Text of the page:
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BALANCING ACT

What Netflix’s balance sheet tells us about all that money the company is spending

Outlaw King
Netfix/David Eustace
“Outlaw King” was a big production, even by Netflix standards.
  • Ashley Rodriguez
By Ashley Rodriguez

Reporter

This article is more than 2 years old.

Shares of Netflix are up more than 40% this year on strong subscriber growth, the metric of choice for Netflix investors. The streaming-video giant expects to close out 2018 with its biggest quarter ever, adding 9.4 million members (pdf) for a total of 146.5 million worldwide. But all that growth—driven by big boosts in international signups and a plethora of originals, from Alfonso Cuarón’s hotly anticipated Roma to big-budget pictures like Outlaw King and series like The Haunting of Hill House—comes at a cost. As partners like Disney ready competing streaming platforms for 2019, Netflix is spending more to self-produce and license exclusive hits.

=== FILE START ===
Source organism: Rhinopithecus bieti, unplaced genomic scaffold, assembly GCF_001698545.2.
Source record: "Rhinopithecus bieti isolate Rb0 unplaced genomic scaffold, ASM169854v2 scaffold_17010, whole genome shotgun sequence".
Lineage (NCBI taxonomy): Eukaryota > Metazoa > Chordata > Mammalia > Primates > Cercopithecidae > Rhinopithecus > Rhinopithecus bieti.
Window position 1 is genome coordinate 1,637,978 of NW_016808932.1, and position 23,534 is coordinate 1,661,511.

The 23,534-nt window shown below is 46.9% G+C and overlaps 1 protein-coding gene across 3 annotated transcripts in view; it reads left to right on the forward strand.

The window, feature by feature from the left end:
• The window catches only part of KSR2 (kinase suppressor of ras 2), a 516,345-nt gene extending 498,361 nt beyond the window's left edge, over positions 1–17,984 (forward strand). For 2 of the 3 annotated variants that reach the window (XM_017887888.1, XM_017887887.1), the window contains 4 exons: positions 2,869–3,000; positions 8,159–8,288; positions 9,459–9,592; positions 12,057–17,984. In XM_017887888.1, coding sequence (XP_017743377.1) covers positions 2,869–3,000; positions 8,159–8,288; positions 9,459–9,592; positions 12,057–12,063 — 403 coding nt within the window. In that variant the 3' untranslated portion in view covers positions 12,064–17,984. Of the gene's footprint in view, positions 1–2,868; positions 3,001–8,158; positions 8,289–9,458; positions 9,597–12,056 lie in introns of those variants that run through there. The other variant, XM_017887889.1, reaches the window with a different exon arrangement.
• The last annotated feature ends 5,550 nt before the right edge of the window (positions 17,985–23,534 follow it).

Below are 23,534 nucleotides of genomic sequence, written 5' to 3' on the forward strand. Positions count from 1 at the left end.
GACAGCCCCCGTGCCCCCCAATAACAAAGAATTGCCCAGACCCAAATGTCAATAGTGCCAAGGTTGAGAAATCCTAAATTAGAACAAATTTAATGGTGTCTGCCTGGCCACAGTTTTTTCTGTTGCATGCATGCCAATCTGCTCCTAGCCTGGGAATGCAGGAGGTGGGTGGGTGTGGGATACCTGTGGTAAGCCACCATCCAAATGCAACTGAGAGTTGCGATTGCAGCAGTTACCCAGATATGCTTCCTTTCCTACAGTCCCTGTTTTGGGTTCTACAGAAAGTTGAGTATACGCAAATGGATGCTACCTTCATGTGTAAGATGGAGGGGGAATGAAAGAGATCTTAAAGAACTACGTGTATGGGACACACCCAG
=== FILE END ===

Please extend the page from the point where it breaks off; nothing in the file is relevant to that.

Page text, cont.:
Illustration by Quartz, document via Netflix

This scary number here is Netflix’s free cash flow, which sunk to a negative $1.7 billion during the first nine months of 2018, from minus $1.5 billion during the same period last year. The company expects to end up with around $3 billion in negative free cash flow this year.

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